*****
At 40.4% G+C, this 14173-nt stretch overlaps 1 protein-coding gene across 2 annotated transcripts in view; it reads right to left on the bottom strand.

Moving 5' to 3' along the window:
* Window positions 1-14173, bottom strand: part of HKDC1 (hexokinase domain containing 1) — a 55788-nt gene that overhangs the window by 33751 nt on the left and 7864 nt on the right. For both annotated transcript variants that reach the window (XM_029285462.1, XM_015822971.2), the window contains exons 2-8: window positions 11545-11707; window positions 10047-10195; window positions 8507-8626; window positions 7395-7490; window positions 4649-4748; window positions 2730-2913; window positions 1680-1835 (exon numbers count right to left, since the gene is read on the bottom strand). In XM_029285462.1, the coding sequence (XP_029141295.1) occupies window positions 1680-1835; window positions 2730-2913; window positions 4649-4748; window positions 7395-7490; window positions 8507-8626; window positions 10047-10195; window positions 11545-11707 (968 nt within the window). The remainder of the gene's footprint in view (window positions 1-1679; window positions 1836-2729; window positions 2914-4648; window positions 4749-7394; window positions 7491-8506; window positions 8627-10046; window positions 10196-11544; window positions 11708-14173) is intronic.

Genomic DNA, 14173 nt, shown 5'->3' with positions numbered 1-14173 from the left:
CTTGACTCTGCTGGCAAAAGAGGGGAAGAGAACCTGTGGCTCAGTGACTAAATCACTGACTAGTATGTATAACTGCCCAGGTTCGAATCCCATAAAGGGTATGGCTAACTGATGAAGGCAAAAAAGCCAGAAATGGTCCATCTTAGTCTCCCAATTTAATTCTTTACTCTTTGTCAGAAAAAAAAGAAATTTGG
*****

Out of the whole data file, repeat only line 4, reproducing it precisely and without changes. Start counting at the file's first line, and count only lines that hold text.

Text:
Genomic DNA, 14173 nt, shown 5'->3' with positions numbered 1-14173 from the left: